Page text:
Because the word abrosexual is relatively new it leaves a lot of room for confusion and misconception. It is our responsibility to educate ourselves on new identities and communities within the LGBTQ+ community. With that being said it is important to also debunk myths about abrosexuality.
For example, one misconception people have about abrosexuality is that they are confused individuals who don’t know who they are. Besides being very harmful and hurtful, that statement is completely untrue. People do not pick and choose their identities or sexuality, it is simply a part of who you are. The fluctuation and flexibility that comes with being abrosexual is normal and should not be seen as confusion in any way, shape, or form.
Advocating for policies that benefit the abrosexual community can also be a great way to support them. Providing better resources for members of the LGBTQ+ community is always a positive way to benefit those who might have faced oppression or persecution.
The perfect way to keep up to date with these stereotypes and combating them is following abrosexual people on social media and listening to what they have to say on the topic. It is also a great way to feel connected if you are a part of the community and need the support of other abrosexual people.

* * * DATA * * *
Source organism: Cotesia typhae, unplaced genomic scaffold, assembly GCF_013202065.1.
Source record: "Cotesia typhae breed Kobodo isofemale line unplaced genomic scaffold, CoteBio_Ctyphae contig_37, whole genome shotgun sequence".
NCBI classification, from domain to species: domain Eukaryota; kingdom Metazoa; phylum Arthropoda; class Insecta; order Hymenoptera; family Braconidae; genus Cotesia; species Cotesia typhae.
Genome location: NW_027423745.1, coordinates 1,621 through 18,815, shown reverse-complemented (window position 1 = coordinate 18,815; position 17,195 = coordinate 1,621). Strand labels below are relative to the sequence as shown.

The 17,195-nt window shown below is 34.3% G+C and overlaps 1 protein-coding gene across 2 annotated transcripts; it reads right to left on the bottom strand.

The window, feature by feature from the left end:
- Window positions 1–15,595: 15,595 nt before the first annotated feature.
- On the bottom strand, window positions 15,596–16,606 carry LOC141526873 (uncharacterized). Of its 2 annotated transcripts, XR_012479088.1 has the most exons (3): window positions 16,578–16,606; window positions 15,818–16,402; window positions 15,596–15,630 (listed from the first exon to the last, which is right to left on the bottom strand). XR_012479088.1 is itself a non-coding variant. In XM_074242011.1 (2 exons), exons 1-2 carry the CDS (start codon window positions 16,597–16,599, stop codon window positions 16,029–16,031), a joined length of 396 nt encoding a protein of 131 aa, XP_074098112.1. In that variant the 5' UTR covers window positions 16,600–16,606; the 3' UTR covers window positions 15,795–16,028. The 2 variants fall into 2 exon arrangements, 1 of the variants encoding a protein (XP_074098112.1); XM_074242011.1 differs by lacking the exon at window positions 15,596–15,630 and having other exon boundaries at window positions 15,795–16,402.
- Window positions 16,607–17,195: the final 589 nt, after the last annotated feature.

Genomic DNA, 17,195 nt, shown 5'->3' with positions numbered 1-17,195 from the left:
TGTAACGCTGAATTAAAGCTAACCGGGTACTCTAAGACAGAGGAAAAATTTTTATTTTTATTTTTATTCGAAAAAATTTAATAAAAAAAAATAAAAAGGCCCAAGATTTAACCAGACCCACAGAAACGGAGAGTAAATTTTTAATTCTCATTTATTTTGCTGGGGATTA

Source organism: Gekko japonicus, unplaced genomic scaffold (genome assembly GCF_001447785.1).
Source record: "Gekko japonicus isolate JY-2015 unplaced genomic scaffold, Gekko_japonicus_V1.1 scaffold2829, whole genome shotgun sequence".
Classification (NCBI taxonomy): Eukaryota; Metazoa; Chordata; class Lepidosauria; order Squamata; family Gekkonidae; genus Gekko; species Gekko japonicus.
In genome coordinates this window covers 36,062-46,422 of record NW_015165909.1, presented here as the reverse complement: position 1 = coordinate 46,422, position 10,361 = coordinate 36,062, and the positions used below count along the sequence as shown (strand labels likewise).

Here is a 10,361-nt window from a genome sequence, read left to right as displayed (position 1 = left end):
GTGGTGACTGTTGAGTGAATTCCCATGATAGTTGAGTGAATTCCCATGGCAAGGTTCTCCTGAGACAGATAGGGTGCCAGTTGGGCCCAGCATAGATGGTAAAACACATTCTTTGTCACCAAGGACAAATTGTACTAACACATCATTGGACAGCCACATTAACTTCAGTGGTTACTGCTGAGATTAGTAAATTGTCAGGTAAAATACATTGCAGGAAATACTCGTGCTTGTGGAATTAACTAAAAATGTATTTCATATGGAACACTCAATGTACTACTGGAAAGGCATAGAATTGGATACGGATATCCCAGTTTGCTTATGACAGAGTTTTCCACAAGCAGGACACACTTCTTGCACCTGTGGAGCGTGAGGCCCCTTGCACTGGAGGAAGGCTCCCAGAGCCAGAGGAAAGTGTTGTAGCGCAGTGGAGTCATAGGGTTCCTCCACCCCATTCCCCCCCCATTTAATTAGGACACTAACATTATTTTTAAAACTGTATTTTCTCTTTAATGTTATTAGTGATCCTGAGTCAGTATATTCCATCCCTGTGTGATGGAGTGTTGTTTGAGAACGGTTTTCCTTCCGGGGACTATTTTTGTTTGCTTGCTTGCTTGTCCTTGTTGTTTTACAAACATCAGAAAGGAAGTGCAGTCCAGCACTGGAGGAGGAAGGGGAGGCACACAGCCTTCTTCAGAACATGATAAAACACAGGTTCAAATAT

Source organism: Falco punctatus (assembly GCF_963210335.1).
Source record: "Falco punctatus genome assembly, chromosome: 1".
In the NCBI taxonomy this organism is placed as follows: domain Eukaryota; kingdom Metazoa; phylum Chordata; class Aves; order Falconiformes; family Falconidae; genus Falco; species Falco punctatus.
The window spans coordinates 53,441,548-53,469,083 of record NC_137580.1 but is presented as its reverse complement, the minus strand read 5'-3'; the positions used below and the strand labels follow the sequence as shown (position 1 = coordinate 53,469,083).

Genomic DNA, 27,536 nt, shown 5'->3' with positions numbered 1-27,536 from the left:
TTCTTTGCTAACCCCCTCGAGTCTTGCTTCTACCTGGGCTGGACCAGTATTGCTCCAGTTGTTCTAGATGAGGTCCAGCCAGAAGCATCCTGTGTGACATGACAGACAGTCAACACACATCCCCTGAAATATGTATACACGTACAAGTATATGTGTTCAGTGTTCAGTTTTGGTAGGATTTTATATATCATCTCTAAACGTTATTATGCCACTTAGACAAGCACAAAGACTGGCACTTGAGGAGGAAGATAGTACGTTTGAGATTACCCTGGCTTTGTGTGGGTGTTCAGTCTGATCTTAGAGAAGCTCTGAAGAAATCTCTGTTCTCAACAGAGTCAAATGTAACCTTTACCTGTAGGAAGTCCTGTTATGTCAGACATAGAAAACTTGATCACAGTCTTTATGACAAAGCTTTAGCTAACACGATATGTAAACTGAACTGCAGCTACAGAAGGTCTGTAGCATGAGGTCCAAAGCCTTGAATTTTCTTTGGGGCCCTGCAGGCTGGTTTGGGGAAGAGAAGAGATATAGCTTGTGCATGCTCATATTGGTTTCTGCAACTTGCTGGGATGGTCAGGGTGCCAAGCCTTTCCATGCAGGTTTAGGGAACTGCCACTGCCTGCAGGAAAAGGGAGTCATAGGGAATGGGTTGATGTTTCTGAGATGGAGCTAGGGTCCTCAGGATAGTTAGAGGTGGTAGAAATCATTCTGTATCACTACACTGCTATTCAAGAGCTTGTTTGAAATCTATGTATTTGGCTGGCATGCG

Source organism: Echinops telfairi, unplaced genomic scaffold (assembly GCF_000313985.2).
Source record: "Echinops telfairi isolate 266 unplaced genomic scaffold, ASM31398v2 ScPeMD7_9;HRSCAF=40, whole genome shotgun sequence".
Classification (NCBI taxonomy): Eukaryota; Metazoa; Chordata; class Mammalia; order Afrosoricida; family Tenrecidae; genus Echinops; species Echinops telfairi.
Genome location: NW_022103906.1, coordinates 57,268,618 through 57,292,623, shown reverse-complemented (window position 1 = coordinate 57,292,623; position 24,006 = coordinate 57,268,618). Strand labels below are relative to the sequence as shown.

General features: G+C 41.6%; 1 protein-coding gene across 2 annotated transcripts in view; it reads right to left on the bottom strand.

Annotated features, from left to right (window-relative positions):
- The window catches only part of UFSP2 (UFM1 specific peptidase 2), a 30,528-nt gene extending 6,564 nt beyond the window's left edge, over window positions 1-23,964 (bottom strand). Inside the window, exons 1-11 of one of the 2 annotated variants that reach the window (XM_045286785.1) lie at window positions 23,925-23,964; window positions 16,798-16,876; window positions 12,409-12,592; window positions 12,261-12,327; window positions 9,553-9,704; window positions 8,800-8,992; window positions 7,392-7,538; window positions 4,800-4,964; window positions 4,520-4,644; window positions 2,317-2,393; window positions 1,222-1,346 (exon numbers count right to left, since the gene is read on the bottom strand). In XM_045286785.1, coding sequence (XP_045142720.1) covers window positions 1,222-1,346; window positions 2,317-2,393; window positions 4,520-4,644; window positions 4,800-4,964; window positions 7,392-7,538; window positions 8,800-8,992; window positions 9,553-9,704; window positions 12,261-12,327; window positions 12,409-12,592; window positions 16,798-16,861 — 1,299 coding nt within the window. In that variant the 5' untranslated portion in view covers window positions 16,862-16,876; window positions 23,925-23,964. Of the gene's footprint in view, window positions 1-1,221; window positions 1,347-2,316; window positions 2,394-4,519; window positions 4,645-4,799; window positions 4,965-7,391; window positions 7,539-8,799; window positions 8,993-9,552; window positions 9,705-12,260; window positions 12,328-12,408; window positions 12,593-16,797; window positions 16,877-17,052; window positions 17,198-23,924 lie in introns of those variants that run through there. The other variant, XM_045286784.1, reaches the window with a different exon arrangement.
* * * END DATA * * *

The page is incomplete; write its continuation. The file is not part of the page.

The abrosexual flag
The flag originated in 2015 when a Tumblr user asked Mod Chad of pride flags-for-us to create a flag to represent the abrosexual community. From top to bottom, the flag features the colors dark green, light green, white, baby pink, and dark pink. The actual meaning of the colors is unknown as the original creator did not specify what each color means. However some Tumblr users have taken it upon themselves to create their own meaning for the flag colors, the most common being “Green represents a queer attraction, the fade to white is for the in-between stage of attraction shifting, and pink is for the actual shift itself. Also, the colors match that of watermelon, which could be a fun pun on the /fluidity/ of our orientation.”
All people are deserving of respect, regardless of gender, sexuality, or any other aspect of their identity. Understanding what it means to be abrosexual might change through the years, labels are always transforming and evolving.
Being abrosexual is unique to each person. Timeline and what sexualities you might experience fluctuate and change. Figuring out where you stand on the spectrum might take time and that’s completely fine. There should be no pressure when it comes to learning who you are as a person.
If some of the ideas above resonate with you and you’re thinking of coming out, make sure the conditions are safe and have a plan of action regarding housing and food if things don’t go as planned.
In addition, be sure to learn about the other identities that make up the LGBTQ+ community subscribe to the INTO newsletter to learn more.